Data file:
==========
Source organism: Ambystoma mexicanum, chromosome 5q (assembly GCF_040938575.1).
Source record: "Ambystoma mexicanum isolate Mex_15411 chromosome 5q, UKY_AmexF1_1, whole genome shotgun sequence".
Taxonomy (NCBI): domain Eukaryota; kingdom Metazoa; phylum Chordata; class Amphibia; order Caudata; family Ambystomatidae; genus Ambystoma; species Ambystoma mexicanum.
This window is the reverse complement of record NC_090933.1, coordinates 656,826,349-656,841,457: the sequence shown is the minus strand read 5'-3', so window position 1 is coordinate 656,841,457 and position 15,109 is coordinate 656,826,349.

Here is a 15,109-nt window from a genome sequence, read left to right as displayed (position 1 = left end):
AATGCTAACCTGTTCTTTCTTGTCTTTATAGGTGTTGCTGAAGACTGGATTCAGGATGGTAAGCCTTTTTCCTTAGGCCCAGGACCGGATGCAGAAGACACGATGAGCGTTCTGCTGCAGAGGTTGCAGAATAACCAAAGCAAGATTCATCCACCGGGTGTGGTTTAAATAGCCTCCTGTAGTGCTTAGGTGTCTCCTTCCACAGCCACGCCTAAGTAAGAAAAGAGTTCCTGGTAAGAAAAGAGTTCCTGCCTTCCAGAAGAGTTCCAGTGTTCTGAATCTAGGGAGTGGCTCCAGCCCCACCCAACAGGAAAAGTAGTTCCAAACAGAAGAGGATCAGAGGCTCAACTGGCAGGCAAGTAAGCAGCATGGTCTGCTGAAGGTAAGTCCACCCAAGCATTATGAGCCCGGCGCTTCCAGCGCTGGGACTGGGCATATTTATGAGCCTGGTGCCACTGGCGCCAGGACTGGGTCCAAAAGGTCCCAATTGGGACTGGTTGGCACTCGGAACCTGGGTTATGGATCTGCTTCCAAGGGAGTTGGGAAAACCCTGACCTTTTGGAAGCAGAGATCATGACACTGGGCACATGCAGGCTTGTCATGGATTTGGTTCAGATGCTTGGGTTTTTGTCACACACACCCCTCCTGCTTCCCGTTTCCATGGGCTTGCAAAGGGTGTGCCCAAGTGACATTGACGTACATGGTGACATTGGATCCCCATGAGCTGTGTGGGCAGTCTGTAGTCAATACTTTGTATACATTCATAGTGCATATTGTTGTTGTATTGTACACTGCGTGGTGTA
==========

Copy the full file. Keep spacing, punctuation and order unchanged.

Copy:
Source organism: Ambystoma mexicanum, chromosome 5q (assembly GCF_040938575.1).
Source record: "Ambystoma mexicanum isolate Mex_15411 chromosome 5q, UKY_AmexF1_1, whole genome shotgun sequence".
Taxonomy (NCBI): domain Eukaryota; kingdom Metazoa; phylum Chordata; class Amphibia; order Caudata; family Ambystomatidae; genus Ambystoma; species Ambystoma mexicanum.
This window is the reverse complement of record NC_090933.1, coordinates 656,826,349-656,841,457: the sequence shown is the minus strand read 5'-3', so window position 1 is coordinate 656,841,457 and position 15,109 is coordinate 656,826,349.

Here is a 15,109-nt window from a genome sequence, read left to right as displayed (position 1 = left end):
AATGCTAACCTGTTCTTTCTTGTCTTTATAGGTGTTGCTGAAGACTGGATTCAGGATGGTAAGCCTTTTTCCTTAGGCCCAGGACCGGATGCAGAAGACACGATGAGCGTTCTGCTGCAGAGGTTGCAGAATAACCAAAGCAAGATTCATCCACCGGGTGTGGTTTAAATAGCCTCCTGTAGTGCTTAGGTGTCTCCTTCCACAGCCACGCCTAAGTAAGAAAAGAGTTCCTGGTAAGAAAAGAGTTCCTGCCTTCCAGAAGAGTTCCAGTGTTCTGAATCTAGGGAGTGGCTCCAGCCCCACCCAACAGGAAAAGTAGTTCCAAACAGAAGAGGATCAGAGGCTCAACTGGCAGGCAAGTAAGCAGCATGGTCTGCTGAAGGTAAGTCCACCCAAGCATTATGAGCCCGGCGCTTCCAGCGCTGGGACTGGGCATATTTATGAGCCTGGTGCCACTGGCGCCAGGACTGGGTCCAAAAGGTCCCAATTGGGACTGGTTGGCACTCGGAACCTGGGTTATGGATCTGCTTCCAAGGGAGTTGGGAAAACCCTGACCTTTTGGAAGCAGAGATCATGACACTGGGCACATGCAGGCTTGTCATGGATTTGGTTCAGATGCTTGGGTTTTTGTCACACACACCCCTCCTGCTTCCCGTTTCCATGGGCTTGCAAAGGGTGTGCCCAAGTGACATTGACGTACATGGTGACATTGGATCCCCATGAGCTGTGTGGGCAGTCTGTAGTCAATACTTTGTATACATTCATAGTGCATATTGTTGTTGTATTGTACACTGCGTGGTGTA